Justified Price to Earnings Ratio: Definition, Formula, Pros & Cons
Do you know what the justified price-to-earnings ratio is or how to calculate it? There can be a few moving parts to understand and it can also bring a range of both advantages and disadvantages.
The good news is that we created this guide just for you to cover everything you need to know about the justified price-to-earnings ratio. Continue reading to find out more, including how to calculate it, what it indicates, and much more.
Table of Contents
- The justified price-to-earnings ratio is a financial ratio that is used by applying the Gordon Growth Model.
- The justified P/E ratio is used in an effort to get a better understanding of a company’s underlying performance.
- The GGM operates by employing the needed rate of return to discount an infinite number of dividends per share back into the present.
- It is a different application of the dividend discount model (DDM).
- Given its premise of constant dividend growth, the GGM is perfect for businesses with consistent growth rates.
What Is the Justified Price to Earnings Ratio?
The justified price-to-earnings ratio is the price-to-earnings ratio that the Gordon Growth Model “justifies.”
The growth rate and cost of equity are only two examples of the fundamental variables included in this popular P/E ratio. Market analysts and investors regularly employ this variant of the conventional P/E statistic, which is frequently abbreviated to justified P/E ratio or simply justified P/E.
What Is the Formula for Calculating Justified P/E Ratio?
The formula used for calculating the justified P/E ratio is as follows:
continue to grow over time. The fair market value of a stock is determined using the GGM. When calculating the justified price-to-earnings ratio, we use the price obtained from the GGM to determine the justified P/E.
To calculate the GMM, you can use the below formula:
What Does Justified P/E Ratio Indicate?
Many market experts view a justifiable P/E ratio that is nearly comparable to the firm’s forward P/E ratio as proof that the company’s stock is properly valued, taking into account past price movements, the cost of equity, and the company’s predicted current and future growth rates.
The stock is most likely undervalued or underpriced if the justified P/E is higher than the forward P/E. Alternatively, if all other factors are equal and the justified P/E is lower than the firm’s projected P/E, the stock is regarded as being overvalued at the current price.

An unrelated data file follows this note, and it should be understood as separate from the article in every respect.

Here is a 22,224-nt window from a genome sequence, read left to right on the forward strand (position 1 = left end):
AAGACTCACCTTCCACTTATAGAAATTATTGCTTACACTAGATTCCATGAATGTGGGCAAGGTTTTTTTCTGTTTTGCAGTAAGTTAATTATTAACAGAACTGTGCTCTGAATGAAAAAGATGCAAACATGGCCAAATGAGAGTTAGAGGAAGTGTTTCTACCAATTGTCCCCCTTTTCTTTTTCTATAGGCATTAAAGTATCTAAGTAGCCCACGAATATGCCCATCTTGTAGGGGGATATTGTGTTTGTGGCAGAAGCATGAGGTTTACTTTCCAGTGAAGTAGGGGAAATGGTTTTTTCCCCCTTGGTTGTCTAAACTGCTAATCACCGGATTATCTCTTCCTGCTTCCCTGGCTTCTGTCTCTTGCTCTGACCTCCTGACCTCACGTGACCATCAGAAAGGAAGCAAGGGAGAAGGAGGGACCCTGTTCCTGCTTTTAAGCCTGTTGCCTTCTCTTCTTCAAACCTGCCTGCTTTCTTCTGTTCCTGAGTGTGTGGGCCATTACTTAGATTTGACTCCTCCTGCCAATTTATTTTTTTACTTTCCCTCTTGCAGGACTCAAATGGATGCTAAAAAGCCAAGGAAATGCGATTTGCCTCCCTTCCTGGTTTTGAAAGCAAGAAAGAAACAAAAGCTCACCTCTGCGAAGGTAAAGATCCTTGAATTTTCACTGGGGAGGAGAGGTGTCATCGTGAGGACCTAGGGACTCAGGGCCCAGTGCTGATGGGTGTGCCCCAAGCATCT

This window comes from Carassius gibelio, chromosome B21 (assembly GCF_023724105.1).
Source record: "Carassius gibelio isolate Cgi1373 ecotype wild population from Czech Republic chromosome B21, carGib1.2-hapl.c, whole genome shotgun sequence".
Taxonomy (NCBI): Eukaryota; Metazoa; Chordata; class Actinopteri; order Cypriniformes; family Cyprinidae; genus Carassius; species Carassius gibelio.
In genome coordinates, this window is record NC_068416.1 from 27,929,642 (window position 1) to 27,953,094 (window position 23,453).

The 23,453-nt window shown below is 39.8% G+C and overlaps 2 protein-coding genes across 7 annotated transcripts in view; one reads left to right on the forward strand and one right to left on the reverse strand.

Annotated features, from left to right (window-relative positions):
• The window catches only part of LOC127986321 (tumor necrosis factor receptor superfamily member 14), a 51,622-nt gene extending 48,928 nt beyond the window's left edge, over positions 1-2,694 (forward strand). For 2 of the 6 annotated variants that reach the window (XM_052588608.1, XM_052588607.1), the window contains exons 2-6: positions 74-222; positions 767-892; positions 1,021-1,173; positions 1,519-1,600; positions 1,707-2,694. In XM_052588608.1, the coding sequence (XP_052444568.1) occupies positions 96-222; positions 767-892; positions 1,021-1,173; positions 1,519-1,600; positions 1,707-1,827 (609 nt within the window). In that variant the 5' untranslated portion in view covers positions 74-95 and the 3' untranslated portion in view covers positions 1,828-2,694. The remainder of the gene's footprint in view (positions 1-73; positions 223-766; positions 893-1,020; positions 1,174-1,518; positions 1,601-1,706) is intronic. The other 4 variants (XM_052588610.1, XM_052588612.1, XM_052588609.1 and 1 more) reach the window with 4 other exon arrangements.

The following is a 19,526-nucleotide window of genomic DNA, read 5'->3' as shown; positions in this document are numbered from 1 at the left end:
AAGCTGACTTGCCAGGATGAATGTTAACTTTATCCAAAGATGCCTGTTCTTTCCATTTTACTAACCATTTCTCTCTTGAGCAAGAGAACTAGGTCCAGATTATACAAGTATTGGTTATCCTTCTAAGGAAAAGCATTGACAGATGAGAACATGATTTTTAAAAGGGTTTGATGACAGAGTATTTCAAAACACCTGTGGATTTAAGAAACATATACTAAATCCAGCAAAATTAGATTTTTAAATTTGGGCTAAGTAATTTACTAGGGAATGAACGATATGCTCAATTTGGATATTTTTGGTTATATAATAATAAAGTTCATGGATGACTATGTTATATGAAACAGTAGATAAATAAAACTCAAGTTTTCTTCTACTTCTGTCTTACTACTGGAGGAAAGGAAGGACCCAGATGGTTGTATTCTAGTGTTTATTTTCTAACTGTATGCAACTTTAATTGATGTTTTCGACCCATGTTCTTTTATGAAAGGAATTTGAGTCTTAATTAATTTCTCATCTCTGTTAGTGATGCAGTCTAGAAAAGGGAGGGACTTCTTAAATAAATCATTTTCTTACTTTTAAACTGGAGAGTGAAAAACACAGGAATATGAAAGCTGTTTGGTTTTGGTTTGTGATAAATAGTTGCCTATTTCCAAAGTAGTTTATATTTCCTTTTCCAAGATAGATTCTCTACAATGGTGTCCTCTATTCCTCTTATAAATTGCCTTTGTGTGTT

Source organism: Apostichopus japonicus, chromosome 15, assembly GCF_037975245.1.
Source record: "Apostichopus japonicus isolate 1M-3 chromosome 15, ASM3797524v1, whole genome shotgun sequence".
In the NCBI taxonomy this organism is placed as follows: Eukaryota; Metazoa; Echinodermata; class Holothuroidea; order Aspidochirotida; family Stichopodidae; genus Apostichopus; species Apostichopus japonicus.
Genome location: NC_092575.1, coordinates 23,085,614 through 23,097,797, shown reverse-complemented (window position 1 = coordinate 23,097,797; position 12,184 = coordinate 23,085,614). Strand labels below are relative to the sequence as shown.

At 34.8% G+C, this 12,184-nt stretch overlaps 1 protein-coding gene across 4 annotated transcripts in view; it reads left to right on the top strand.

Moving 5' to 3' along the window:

What Are the Advantages and Disadvantages of a Justified P/E Ratio?
The justified P/E ratio’s greatest benefit is that it demonstrates how the P/E is connected to the company’s fundamentals. It provides information on the anticipated dividend payout ratio, the necessary rate of return, and the anticipated dividend growth rate.
Its vulnerability to inputs, like the Gordon Growth model, is one of its drawbacks. As a result, analysts will typically calculate a range of values for various inputs in practice.
Example of Calculating a Justified P/E Ratio
Let’s say that Company X has a net income of $1,860,000.
The number of shares that are trading are 1,000,000 at a price of $30 each. The earnings per share are $1.86 and the dividends per share sit at 0.80.
This would give a price-to-earnings ratio of 16.13.
Now, with this information, we can figure out the justified price-to-earnings ratio.
The cost of equity of Company X is 8%, with a forward growth rate of 5.4%. Using all of this information and inputting it into the above formula would give us a justified price-to-earnings ratio of 17.44. This would mean that the share price of Company X is currently underpriced.
The Gordon Growth Model-related price-to-earnings ratio has a variant called the Justified P/E Ratio (GGM).
Connecting the conventional P/E ratio to the Gordon Growth Model yields the justified price-to-earnings ratio (GGM).
The P/E ratio evaluates a company’s common stock shares at their current market value in relation to its earnings. By using the justified P/E, you can learn more about a company’s true performance.
FAQs on Justified Price to Earnings Ratio
In general, companies with a high P/E indicate that investors anticipate greater future profit growth on the stock market than those with a low P/E.
There is no set threshold for expensiveness; however, generally speaking, equities with P/E ratios below 15 are seen as affordable, while those with P/E ratios beyond around 18 are regarded as pricey.
Justified price is a subjective estimation of the price a willing buyer or seller would accept for a certain asset. Providing both parties have a decent understanding of the asset’s value.
Using the approach of forecasted fundamentals or the method of comparables, a justified price multiple calculates the fair value of a price multiple. The value of the multiple if the stock were trading at its fair value is known as the justified price multiple.
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